“The King of Staten Island” tells a unique story about grief, loss, and love. Showing that for your own health, it’s important to confront your issues, and allow the people around you to help in the healing process.

Some may be discouraged by the nearly two and half hour runtime, but don’t let the semi-slow pace deter you from this beautiful, well made, coming-of-age film.

Rating: 4/5

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“The King of Staten Island” On Demand June 12

Universal Pictures’ big fancy announcement!

THE KING OF STATEN ISLAND will premiere on demand June 12.

Watch Judd Apatow and Pete Davidson’s announcement and download #TheKingofStatenIsland poster.

This summer, Judd Apatow directs Saturday Night Live breakout Pete Davidson in a bracing comedy about love, loss and laughter on Staten Island.  

Over his storied career, Judd Apatow has elevated a series of promising young comedy talents to their first major big-screen performance, including Steve Carell, Seth Rogen, Jonah Hill, Jason Segel, Kristen Wiig, Amy Schumer and Kumail Nanjiani.

This summer, Apatow directs Saturday Night Live breakout Pete Davidson in a bracing comedy about love, loss and laughter on Staten Island.

Scott (Davidson) has been a case of arrested development ever since his firefighter father died when he was seven. He’s now reached his mid-20s having achieved little, chasing a dream of becoming a tattoo artist that seems far out of reach. As his ambitious younger sister (Maude Apatow, HBO’s Euphoria) heads off to college, Scott is still living with his exhausted ER nurse mother (Oscar® winner Marisa Tomei) and spends his days smoking weed, hanging with the guys—Oscar (Ricky Velez, Master of None), Igor (Moises Arias, Five Feet Apart) and Richie (Lou Wilson, TV’s The Guest Book)—and secretly hooking up with his childhood friend Kelsey (Bel Powley, Apple TV+’s The Morning Show).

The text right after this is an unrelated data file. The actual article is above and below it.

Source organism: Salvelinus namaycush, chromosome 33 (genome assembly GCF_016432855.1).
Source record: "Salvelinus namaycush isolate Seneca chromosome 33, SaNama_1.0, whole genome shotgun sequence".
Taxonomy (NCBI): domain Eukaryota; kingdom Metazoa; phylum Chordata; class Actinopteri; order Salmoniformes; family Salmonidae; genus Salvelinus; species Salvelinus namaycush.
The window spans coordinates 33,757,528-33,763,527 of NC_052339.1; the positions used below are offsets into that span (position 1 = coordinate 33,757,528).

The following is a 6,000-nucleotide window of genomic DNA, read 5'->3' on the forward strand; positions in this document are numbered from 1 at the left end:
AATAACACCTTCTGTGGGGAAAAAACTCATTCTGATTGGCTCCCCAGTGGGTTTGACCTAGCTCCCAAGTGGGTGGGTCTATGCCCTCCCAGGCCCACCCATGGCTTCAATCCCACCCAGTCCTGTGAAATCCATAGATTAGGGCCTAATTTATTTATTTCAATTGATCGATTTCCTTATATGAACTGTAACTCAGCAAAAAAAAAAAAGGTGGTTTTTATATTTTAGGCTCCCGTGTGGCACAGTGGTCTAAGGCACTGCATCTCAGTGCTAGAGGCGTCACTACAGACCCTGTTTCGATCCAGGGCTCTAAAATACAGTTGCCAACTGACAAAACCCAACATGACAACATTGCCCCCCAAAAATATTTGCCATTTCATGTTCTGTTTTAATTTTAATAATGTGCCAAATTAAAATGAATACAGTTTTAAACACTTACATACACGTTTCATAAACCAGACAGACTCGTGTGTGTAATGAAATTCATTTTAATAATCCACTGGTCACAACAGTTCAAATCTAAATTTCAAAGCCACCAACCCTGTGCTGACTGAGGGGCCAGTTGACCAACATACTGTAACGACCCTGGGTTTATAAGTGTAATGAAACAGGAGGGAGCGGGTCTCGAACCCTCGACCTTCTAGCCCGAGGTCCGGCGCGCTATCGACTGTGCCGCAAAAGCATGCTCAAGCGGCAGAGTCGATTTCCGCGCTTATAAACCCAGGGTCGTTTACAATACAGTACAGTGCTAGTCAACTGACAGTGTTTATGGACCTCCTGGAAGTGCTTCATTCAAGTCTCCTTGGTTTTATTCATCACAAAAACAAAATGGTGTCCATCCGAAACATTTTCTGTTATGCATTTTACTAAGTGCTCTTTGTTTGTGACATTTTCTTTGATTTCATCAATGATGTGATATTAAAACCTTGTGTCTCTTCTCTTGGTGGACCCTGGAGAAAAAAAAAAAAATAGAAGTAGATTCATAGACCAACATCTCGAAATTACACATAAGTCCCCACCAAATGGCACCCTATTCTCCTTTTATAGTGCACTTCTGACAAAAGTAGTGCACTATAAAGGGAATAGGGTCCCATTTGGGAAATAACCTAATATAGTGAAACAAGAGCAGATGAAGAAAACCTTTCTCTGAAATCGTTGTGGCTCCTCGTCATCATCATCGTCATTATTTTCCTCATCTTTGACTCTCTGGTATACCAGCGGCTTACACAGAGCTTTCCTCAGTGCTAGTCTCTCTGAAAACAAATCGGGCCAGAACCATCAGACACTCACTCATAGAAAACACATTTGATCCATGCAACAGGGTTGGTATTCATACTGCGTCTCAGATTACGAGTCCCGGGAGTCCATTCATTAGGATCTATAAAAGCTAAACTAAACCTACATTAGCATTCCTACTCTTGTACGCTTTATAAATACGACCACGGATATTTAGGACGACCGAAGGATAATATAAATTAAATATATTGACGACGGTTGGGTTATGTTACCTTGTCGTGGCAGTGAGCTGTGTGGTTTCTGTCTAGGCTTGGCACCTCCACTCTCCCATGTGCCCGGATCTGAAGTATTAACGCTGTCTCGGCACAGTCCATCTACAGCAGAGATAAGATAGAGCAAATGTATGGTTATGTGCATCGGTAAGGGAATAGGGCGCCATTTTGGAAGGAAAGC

But when his mother starts dating a loudmouth firefighter named Ray (Bill Burr, Netflix’s F Is for Family), it sets off a chain of events that will force Scott to grapple with his grief and take his first tentative steps toward moving forward in life.

The film also stars Steve Buscemi as Papa, a veteran firefighter who takes Scott under his wing, and Pamela Adlon (FX’s Better Things) as Ray’s ex-wife, Gina.

The King of Staten Island is directed by Apatow (Trainwreck, Knocked Up, The 40-Year-Old Virgin) from a script by Apatow, Davidson and former SNL writer Dave Sirus. It is produced by Apatow for his Apatow Productions alongside Barry Mendel. Together, the duo shared producing credits on the Academy Award®-nominated films The Big Sick and Bridesmaids, as well as This Is 40, Trainwreck and Funny People. The film’s executive producers are Pete Davidson, Michael Bederman and Judah Miller.

Genre: Comedy

Cast: Pete Davidson, Marisa Tomei, Bill Burr, Bel Powley, Maude Apatow and Steve Buscemi

Directed by: Judd Apatow

Written by: Judd Apatow & Pete Davidson & Dave Sirus

Producers: Judd Apatow, Barry Mendel

Executive Producers: Pete Davidson, Michael Bederman, Judah Miller